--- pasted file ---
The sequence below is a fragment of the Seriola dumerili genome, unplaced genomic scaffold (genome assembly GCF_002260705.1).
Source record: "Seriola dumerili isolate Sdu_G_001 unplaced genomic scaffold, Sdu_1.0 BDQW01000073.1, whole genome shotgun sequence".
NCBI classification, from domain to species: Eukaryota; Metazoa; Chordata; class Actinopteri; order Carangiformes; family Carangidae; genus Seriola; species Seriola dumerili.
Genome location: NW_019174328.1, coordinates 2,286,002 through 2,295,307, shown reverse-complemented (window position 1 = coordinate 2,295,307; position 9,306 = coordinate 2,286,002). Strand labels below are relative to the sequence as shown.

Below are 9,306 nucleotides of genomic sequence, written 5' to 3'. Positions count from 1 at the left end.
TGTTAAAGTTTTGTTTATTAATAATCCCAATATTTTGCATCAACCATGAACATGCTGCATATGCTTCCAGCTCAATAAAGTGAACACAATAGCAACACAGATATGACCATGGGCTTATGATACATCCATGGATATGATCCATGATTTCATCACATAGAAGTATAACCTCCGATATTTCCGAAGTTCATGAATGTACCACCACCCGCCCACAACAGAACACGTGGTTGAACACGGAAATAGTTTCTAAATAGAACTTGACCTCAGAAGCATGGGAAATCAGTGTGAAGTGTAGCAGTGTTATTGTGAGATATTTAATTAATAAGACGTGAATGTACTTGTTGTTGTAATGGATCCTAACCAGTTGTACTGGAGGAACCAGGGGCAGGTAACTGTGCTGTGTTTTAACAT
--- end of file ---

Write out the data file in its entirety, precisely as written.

The sequence below is a fragment of the Seriola dumerili genome, unplaced genomic scaffold (genome assembly GCF_002260705.1).
Source record: "Seriola dumerili isolate Sdu_G_001 unplaced genomic scaffold, Sdu_1.0 BDQW01000073.1, whole genome shotgun sequence".
NCBI classification, from domain to species: Eukaryota; Metazoa; Chordata; class Actinopteri; order Carangiformes; family Carangidae; genus Seriola; species Seriola dumerili.
Genome location: NW_019174328.1, coordinates 2,286,002 through 2,295,307, shown reverse-complemented (window position 1 = coordinate 2,295,307; position 9,306 = coordinate 2,286,002). Strand labels below are relative to the sequence as shown.

Below are 9,306 nucleotides of genomic sequence, written 5' to 3'. Positions count from 1 at the left end.
TGTTAAAGTTTTGTTTATTAATAATCCCAATATTTTGCATCAACCATGAACATGCTGCATATGCTTCCAGCTCAATAAAGTGAACACAATAGCAACACAGATATGACCATGGGCTTATGATACATCCATGGATATGATCCATGATTTCATCACATAGAAGTATAACCTCCGATATTTCCGAAGTTCATGAATGTACCACCACCCGCCCACAACAGAACACGTGGTTGAACACGGAAATAGTTTCTAAATAGAACTTGACCTCAGAAGCATGGGAAATCAGTGTGAAGTGTAGCAGTGTTATTGTGAGATATTTAATTAATAAGACGTGAATGTACTTGTTGTTGTAATGGATCCTAACCAGTTGTACTGGAGGAACCAGGGGCAGGTAACTGTGCTGTGTTTTAACAT